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EU nations urge Israel to stop construction in East Jerusalem

In this Nov 1, 2021 photo, the Dome of the Rock in the al-Aqsa mosque compound is seen from the Mount of Olives in Jerusalem. (SEBASTIAN SCHEINER / AP)

PARIS – The foreign ministries of France, Germany, Italy and Spain urged Israeli authorities on Wednesday evening to stop the construction of new housing units in East Jerusalem.

Earlier in the month, Israeli authorities approved plans for the construction of around 3,500 homes in occupied East Jerusalem, nearly half of which are to be built in the controversial areas of Givat Hamatos and Har Homa.

Earlier in the month, Israeli authorities approved plans for the construction of around 3,500 homes in occupied East Jerusalem, nearly half of which are to be built in the controversial areas of Givat Hamatos and Har Homa

In a statement, the European countries said that the hundreds of new buildings would “constitute an additional obstacle to the two-state solution,” referring to international peace efforts to create a state for Palestinians.

They said that building in this area would further disconnect the West Bank from East Jerusalem and that these settlements are a violation of international law.

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The Israeli ministry of foreign affairs did not immediately respond to a Reuters request for comment.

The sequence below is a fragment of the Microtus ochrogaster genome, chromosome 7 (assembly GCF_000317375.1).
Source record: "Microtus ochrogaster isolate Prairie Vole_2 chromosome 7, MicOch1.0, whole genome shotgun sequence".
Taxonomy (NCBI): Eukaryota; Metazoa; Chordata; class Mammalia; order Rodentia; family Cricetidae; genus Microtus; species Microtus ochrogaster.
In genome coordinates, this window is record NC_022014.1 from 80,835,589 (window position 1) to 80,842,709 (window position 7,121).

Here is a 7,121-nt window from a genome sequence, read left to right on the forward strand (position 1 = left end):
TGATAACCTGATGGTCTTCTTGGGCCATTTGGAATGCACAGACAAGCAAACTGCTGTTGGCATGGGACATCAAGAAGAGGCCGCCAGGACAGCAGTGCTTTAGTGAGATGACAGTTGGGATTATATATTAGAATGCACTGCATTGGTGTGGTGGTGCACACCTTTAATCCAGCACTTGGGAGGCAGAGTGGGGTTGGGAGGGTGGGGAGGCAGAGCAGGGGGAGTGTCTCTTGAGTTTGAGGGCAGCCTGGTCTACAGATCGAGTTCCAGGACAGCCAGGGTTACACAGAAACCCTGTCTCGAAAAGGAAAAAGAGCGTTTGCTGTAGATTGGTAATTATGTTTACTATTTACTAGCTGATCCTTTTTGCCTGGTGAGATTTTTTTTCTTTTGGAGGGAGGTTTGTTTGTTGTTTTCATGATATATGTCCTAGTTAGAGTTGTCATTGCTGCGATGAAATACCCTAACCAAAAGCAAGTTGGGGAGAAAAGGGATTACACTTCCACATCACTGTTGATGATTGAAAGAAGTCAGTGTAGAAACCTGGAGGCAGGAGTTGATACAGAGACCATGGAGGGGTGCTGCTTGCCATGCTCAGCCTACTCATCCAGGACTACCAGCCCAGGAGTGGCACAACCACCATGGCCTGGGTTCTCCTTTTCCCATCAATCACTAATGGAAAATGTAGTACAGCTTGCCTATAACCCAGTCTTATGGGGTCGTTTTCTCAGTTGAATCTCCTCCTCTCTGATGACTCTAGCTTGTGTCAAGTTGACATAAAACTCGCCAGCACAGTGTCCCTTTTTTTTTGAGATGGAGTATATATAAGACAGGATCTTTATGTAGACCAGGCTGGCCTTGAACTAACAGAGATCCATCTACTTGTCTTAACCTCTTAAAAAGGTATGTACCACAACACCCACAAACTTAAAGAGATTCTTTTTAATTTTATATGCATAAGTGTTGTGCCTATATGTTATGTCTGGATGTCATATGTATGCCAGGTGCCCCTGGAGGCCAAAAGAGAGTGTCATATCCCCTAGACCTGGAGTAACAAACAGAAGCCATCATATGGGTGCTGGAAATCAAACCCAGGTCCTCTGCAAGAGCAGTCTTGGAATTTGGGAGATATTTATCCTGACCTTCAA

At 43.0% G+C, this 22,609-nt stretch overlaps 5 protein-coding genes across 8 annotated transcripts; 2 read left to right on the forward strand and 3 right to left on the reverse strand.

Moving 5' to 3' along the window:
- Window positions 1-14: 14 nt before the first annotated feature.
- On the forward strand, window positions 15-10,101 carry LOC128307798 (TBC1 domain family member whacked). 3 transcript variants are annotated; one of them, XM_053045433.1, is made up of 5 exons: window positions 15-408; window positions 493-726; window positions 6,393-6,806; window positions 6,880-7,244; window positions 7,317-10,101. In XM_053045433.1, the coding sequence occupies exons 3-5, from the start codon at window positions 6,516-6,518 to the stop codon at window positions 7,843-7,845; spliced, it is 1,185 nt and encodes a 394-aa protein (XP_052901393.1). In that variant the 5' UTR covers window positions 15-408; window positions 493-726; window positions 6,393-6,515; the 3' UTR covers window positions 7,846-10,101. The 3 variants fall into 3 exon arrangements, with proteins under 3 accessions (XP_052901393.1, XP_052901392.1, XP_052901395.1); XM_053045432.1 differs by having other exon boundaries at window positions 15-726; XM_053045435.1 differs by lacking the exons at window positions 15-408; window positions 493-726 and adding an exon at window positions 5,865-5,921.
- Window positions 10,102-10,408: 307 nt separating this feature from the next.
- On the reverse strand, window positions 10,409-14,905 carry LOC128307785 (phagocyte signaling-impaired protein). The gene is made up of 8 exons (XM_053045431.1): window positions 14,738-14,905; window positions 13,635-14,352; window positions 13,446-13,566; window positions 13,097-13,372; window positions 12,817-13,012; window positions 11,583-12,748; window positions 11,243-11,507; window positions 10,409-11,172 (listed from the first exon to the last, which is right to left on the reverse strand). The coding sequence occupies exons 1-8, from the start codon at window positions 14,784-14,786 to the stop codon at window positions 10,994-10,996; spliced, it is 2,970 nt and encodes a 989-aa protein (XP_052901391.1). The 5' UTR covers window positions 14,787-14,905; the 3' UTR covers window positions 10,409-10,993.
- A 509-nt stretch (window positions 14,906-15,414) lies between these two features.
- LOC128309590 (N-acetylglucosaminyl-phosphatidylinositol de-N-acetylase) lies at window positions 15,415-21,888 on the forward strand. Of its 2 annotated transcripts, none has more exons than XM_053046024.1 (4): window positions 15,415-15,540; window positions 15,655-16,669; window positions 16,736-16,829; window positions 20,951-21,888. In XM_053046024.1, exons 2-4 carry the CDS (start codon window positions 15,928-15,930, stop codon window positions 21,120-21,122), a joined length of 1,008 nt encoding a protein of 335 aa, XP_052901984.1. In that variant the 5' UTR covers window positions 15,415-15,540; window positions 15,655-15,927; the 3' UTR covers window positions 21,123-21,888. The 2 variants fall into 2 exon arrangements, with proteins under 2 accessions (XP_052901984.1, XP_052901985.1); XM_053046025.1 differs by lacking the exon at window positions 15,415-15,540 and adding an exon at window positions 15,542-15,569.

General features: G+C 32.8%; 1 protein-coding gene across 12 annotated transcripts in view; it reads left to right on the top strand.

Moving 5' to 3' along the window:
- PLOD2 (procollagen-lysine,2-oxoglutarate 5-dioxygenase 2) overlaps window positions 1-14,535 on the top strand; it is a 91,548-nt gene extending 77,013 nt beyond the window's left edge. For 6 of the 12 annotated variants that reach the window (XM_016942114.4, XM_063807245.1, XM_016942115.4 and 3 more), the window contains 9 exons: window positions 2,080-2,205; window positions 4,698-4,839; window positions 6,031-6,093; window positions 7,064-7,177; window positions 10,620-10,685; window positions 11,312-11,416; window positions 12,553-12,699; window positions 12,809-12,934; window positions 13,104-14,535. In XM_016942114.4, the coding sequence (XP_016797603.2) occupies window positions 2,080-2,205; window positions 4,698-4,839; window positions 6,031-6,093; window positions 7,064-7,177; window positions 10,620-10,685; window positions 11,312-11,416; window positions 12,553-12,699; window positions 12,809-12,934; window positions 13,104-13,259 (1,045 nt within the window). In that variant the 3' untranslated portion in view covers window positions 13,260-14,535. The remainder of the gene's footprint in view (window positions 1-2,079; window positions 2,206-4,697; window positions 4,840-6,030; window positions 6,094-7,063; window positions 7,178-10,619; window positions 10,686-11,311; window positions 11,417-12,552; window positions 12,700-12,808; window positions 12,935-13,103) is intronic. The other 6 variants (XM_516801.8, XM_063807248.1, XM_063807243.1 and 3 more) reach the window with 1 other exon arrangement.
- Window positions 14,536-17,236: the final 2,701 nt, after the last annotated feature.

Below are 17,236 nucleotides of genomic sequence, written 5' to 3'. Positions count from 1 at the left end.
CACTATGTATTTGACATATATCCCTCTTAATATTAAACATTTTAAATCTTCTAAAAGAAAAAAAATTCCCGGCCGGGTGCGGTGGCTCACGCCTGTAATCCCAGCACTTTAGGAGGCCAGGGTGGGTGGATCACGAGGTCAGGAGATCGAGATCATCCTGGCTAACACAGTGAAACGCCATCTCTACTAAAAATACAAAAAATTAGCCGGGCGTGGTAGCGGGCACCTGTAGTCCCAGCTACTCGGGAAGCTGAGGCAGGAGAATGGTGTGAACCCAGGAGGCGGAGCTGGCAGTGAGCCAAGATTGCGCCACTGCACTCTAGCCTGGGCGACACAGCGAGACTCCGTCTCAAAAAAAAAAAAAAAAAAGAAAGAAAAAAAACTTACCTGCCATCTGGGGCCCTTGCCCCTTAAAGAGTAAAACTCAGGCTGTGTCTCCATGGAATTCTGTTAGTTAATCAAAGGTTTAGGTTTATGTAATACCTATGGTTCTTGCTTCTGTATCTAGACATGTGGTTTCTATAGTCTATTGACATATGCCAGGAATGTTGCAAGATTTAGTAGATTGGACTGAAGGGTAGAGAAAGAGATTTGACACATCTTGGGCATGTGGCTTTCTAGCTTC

Israel captured East Jerusalem including the Old City in a 1967 war and later annexed it, a move not recognized internationally.

Palestinians want East Jerusalem for the capital of a state they seek in the Israeli-occupied West Bank, which abuts the city, and the Gaza Strip. Israel views the entire city as its indivisible capital.

Most world powers deem the Israeli settlements illegal for taking in territory where Palestinians seek statehood.

The four countries also expressed concern about the evictions and demolitions in the East Jerusalem neighborhood of Sheikh Jarrah, where residents say they are being displaced.

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Earlier Wednesday, Israeli police evicted a Palestinian family from their East Jerusalem home – which they say they had lived in for decades – before a digger tore down the property, prompting criticism from rights activists and diplomats.

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